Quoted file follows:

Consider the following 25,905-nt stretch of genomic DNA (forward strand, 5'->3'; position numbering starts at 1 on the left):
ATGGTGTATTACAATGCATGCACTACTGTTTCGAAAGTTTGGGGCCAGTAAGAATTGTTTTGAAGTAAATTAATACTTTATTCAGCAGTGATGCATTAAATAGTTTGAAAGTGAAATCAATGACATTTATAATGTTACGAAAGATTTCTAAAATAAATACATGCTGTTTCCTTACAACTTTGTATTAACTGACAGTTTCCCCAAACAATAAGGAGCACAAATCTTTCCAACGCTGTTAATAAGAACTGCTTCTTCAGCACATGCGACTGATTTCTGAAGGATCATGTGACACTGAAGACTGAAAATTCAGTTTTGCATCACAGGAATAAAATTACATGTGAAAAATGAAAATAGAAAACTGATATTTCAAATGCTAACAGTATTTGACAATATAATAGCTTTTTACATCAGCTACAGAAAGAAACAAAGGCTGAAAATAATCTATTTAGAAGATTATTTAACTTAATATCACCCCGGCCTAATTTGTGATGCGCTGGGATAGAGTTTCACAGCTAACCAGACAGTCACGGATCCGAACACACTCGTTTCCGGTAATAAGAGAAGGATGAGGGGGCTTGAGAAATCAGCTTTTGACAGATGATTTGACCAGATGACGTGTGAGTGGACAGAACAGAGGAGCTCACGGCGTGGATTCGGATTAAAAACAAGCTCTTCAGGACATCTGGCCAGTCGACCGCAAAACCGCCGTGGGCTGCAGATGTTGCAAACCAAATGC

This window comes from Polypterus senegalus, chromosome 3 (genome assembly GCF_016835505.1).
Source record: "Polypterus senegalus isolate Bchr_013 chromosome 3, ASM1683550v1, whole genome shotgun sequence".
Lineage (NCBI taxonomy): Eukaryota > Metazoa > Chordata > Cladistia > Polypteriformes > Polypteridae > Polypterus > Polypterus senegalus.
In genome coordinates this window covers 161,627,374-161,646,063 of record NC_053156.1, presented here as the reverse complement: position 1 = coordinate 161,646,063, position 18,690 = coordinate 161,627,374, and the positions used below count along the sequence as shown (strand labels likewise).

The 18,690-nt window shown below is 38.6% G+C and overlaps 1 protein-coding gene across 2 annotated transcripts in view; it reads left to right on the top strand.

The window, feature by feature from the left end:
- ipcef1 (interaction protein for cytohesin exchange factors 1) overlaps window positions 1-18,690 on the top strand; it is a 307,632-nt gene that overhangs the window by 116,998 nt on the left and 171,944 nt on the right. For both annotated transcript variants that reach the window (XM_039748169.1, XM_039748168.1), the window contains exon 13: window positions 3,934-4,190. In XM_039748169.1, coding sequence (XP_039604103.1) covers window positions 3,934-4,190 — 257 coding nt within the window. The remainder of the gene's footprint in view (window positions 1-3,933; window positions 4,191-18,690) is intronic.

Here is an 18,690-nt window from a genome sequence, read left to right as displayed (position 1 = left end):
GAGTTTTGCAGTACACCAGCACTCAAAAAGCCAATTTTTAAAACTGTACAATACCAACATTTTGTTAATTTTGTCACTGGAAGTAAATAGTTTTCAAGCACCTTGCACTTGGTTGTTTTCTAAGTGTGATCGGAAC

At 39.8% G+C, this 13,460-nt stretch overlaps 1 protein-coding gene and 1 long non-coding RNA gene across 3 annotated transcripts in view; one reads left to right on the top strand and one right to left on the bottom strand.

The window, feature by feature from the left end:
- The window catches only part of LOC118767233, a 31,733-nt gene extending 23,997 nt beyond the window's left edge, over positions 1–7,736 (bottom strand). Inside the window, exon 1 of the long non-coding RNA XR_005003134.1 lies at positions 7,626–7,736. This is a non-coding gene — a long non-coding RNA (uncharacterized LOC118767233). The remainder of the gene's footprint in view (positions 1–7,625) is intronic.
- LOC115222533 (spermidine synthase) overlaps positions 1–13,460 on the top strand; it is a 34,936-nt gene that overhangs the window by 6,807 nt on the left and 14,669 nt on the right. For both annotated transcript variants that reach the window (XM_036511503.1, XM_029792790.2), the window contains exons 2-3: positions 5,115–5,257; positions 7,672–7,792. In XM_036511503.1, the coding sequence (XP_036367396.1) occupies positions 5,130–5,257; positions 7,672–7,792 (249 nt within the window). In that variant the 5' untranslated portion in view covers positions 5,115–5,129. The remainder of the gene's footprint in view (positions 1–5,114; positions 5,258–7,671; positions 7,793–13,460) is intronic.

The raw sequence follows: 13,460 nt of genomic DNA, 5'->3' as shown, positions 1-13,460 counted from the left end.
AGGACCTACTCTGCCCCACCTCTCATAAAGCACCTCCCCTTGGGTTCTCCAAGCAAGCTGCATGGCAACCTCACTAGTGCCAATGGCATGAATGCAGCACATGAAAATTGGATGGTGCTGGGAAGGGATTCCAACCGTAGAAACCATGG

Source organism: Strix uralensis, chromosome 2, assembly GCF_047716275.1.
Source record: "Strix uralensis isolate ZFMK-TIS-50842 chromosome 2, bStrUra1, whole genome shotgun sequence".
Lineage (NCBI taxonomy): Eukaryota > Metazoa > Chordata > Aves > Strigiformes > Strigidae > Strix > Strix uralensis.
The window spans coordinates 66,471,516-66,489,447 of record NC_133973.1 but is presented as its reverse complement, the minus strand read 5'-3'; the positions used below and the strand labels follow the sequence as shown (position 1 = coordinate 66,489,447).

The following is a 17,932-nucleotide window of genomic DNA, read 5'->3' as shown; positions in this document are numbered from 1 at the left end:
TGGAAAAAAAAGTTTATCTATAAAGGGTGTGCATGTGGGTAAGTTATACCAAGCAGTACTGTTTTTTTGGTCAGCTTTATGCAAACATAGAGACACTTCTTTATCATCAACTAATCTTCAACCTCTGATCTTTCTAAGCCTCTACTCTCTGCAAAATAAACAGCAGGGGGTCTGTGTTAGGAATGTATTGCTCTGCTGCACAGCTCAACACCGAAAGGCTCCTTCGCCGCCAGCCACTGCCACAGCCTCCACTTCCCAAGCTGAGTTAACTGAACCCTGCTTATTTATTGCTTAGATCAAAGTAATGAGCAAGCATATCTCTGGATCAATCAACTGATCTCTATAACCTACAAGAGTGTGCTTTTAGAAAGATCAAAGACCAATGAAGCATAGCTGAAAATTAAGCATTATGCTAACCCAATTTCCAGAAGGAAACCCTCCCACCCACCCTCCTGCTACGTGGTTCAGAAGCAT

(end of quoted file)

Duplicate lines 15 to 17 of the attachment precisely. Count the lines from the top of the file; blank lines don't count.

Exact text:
- LOC115222533 (spermidine synthase) overlaps positions 1–13,460 on the top strand; it is a 34,936-nt gene that overhangs the window by 6,807 nt on the left and 14,669 nt on the right. For both annotated transcript variants that reach the window (XM_036511503.1, XM_029792790.2), the window contains exons 2-3: positions 5,115–5,257; positions 7,672–7,792. In XM_036511503.1, the coding sequence (XP_036367396.1) occupies positions 5,130–5,257; positions 7,672–7,792 (249 nt within the window). In that variant the 5' untranslated portion in view covers positions 5,115–5,129. The remainder of the gene's footprint in view (positions 1–5,114; positions 5,258–7,671; positions 7,793–13,460) is intronic.

The raw sequence follows: 13,460 nt of genomic DNA, 5'->3' as shown, positions 1-13,460 counted from the left end.
AGGACCTACTCTGCCCCACCTCTCATAAAGCACCTCCCCTTGGGTTCTCCAAGCAAGCTGCATGGCAACCTCACTAGTGCCAATGGCATGAATGCAGCACATGAAAATTGGATGGTGCTGGGAAGGGATTCCAACCGTAGAAACCATGG